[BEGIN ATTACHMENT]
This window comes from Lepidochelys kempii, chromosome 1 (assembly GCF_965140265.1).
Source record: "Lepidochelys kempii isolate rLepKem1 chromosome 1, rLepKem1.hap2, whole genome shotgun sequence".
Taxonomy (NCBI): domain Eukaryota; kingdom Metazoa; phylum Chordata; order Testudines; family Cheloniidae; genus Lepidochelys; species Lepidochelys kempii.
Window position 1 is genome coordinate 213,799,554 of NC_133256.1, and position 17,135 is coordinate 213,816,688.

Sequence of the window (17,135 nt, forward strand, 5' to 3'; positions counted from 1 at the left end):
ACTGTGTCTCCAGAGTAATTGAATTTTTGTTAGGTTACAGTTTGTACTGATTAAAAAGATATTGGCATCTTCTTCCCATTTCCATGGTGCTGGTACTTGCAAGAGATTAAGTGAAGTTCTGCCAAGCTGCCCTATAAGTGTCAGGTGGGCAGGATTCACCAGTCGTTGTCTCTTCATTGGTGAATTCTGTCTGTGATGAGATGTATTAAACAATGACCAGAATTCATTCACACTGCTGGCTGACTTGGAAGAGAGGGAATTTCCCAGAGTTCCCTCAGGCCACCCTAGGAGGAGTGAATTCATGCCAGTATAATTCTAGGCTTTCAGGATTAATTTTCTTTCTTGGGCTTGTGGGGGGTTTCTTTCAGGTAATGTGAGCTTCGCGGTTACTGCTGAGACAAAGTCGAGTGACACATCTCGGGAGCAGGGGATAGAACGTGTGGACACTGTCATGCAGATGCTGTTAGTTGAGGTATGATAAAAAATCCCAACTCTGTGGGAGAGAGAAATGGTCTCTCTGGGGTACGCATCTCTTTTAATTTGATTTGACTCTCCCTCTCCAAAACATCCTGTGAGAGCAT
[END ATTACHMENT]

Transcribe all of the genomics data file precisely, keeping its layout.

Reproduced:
This window comes from Lepidochelys kempii, chromosome 1 (assembly GCF_965140265.1).
Source record: "Lepidochelys kempii isolate rLepKem1 chromosome 1, rLepKem1.hap2, whole genome shotgun sequence".
Taxonomy (NCBI): domain Eukaryota; kingdom Metazoa; phylum Chordata; order Testudines; family Cheloniidae; genus Lepidochelys; species Lepidochelys kempii.
Window position 1 is genome coordinate 213,799,554 of NC_133256.1, and position 17,135 is coordinate 213,816,688.

Sequence of the window (17,135 nt, forward strand, 5' to 3'; positions counted from 1 at the left end):
ACTGTGTCTCCAGAGTAATTGAATTTTTGTTAGGTTACAGTTTGTACTGATTAAAAAGATATTGGCATCTTCTTCCCATTTCCATGGTGCTGGTACTTGCAAGAGATTAAGTGAAGTTCTGCCAAGCTGCCCTATAAGTGTCAGGTGGGCAGGATTCACCAGTCGTTGTCTCTTCATTGGTGAATTCTGTCTGTGATGAGATGTATTAAACAATGACCAGAATTCATTCACACTGCTGGCTGACTTGGAAGAGAGGGAATTTCCCAGAGTTCCCTCAGGCCACCCTAGGAGGAGTGAATTCATGCCAGTATAATTCTAGGCTTTCAGGATTAATTTTCTTTCTTGGGCTTGTGGGGGGTTTCTTTCAGGTAATGTGAGCTTCGCGGTTACTGCTGAGACAAAGTCGAGTGACACATCTCGGGAGCAGGGGATAGAACGTGTGGACACTGTCATGCAGATGCTGTTAGTTGAGGTATGATAAAAAATCCCAACTCTGTGGGAGAGAGAAATGGTCTCTCTGGGGTACGCATCTCTTTTAATTTGATTTGACTCTCCCTCTCCAAAACATCCTGTGAGAGCAT